About Home Wiring Technique

The A-phase and B-phase wires that enter the main panel are connected through a main disconnect breaker, while the neutral wire is connected to a terminal referred to as the neutral bar or neutral bus. A ground bar also may be present within the main service panel. The ground bar is connected to the grounding rod or to the foundation’s steel supports. Within main service panels, the neutral bar and the ground bar are connected together (they act as one).

However, within subpanels (service panels that get their power from the main service panel but which are located some distance from the main service panel), the neutral and ground bars are not joined together. Instead, the subpanel’s ground bar receives a ground wire from the main service panel. Often the metal conduit that is used to transport the wires from the main service panel to the subpanel is used as the “ground wire.” However, for certain critical applications (e.g., computer and life-support systems), the ground wire probably will be included within the conduit. Also, if a subpanel is not located in the same building as the main panel, a new ground rod typically is used to ground the subpanel. Note that different regions within the United States may use different wiring protocols.

Within the main service panel, there are typically two bus bars into which circuit breaker modules are inserted. One of these bus bars is connected to the A-phase wire; the other bus bar is connected to the B-phase wire. To power a group of 120-V loads (e.g., upstairs lights and 120-V outlets), you throw the main breaker to the off position and then insert a single-pole breaker into one of the bus bars. (You can choose either the A-phase bus bar or the B-phase bus bar. The choice of which bus bar you use only becomes important when it comes to balancing the overall load-more on that in a second.) Next, you take a 120-V three-wire cable and connect the cable’s black (hot) wire to the breaker, connect the cable’s white (neutral) wire to the neutral bar, and connect the cable’s ground wire (green or bare) to the ground bar. You then run the cable to where the 120-V loads are located, connect the hot and neutral wires across the load, and fasten the ground wire to the case of the load (typically a ground screw is supplied on an outlet mounting or light figure for this purpose).

To power other 120-V loads that use their own breakers, you basically do the same thing you did in the last setup. However, to maximize the capacity of the main panel (or subpanel) to supply as much current as possible without overloading the main circuit breaker in the process, it is important to balance the number of loads connected to the A-phase breakers with the number of loads connected to the B-phase breakers.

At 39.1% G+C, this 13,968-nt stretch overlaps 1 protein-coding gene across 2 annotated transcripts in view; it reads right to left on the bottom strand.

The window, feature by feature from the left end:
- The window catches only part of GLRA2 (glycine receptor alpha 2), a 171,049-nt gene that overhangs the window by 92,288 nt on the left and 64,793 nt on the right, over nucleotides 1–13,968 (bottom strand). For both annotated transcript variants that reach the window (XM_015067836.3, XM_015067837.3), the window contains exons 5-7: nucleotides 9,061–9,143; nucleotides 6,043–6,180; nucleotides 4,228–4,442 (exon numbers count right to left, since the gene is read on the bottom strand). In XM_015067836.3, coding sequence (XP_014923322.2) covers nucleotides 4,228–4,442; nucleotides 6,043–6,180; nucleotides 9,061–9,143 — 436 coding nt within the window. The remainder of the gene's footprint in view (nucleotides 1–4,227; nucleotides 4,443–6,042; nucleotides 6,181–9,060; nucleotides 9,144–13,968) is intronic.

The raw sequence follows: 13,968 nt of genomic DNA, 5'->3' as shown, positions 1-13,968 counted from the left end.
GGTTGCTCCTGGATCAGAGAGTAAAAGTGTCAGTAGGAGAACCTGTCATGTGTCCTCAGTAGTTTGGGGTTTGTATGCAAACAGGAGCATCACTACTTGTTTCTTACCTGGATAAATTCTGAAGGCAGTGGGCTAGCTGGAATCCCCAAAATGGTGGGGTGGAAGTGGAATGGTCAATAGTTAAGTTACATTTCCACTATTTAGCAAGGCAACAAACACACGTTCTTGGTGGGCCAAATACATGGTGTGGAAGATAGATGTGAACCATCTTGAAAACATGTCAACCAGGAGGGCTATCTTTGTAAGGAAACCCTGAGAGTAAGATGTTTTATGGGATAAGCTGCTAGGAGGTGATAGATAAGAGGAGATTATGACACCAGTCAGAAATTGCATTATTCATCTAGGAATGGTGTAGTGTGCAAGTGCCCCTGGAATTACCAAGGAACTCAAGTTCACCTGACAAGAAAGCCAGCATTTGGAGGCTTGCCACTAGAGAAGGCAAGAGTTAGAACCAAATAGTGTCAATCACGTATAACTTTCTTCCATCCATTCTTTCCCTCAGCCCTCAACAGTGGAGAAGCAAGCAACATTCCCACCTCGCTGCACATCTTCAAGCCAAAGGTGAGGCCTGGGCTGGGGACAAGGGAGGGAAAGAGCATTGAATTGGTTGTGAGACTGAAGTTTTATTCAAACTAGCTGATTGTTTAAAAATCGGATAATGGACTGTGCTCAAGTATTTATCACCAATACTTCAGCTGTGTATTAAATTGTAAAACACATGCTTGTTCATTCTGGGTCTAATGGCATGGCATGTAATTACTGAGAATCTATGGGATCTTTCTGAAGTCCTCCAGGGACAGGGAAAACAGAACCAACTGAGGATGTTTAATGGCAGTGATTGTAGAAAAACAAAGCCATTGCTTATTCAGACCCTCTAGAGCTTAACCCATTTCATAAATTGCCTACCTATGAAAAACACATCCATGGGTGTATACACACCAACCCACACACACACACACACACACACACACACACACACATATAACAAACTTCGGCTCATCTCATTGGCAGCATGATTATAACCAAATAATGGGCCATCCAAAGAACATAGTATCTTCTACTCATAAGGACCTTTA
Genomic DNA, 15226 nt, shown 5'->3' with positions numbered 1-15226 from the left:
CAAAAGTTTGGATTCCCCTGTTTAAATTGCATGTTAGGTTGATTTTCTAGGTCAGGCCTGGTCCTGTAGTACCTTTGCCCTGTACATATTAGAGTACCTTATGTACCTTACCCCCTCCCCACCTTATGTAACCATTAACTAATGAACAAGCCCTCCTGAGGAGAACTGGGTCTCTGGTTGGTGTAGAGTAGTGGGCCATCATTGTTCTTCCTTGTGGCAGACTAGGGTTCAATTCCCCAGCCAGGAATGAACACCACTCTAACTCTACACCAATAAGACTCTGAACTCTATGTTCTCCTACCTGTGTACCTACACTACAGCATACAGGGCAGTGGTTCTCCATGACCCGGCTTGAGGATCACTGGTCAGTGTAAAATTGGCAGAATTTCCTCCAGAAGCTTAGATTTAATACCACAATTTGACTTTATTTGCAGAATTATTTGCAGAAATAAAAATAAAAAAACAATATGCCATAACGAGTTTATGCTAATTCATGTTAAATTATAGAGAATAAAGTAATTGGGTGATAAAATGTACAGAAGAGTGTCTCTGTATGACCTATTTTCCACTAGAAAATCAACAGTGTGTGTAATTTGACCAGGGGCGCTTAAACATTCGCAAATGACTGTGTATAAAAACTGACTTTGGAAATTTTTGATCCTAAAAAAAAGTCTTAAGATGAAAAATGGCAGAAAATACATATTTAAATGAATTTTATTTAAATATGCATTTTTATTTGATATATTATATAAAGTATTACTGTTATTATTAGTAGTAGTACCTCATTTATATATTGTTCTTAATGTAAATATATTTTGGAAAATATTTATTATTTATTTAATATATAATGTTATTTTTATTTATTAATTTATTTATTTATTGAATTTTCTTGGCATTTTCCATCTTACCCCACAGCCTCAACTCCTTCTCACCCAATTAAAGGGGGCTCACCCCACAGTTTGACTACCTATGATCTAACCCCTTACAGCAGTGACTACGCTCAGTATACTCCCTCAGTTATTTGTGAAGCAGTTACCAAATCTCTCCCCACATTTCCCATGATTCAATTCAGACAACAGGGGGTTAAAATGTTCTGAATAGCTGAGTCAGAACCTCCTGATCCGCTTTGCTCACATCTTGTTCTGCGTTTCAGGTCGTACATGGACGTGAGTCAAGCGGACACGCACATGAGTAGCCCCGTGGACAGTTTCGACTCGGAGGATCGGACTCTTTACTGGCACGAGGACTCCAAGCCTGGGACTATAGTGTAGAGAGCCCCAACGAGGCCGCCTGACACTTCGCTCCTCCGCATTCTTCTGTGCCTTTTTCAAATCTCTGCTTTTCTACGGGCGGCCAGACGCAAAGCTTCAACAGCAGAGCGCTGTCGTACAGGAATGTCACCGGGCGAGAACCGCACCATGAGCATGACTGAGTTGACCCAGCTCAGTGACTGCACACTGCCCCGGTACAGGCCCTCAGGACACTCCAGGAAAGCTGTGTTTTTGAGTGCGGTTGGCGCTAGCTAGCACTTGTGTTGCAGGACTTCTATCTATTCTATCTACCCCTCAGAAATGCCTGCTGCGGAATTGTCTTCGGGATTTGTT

This is referred to as balancing the load. Now, if you want to supply power to 240-V appliances (e.g., ovens, washers, etc.), you insert a double-pole breaker between the A-phase and B-phase bus bars in the main panel (or subpanel). Next, you take a 240-V three-wire cable and attach one of its hot wires to the A-phase terminal of the breaker and attach its other hot wire to the B-phase terminal of the breaker. The ground wire (green or bare) is connected to the ground bar. You then run the cable to where the 240-V loads are located and attach the wires to the corresponding terminals of the load (typically within a 240-V outlet). Also, 120-V/240-V appliances are wired in a similar manner, except you use a four wire cable that contains an additional neutral (white) wire that is joined at the neutral bar within the main panel (or subpanel). (As a practical note, you could use a four wire 120-V/240-V cable instead of a 240-V three-wire cable for 240-V applications- you would just leave the neutral wire alone in this case.)

As a note of caution, do not attempt home wiring unless you are sure of your abilities. If you feel that you are capable, just make sure to flip the main breaker off before you start work within the main service panel. When working on light fixtures, switches, and outlets that are connected to an individual breaker, tag that breaker with tape so that you do not mistakenly flip the wrong breaker when you go back to test your connections.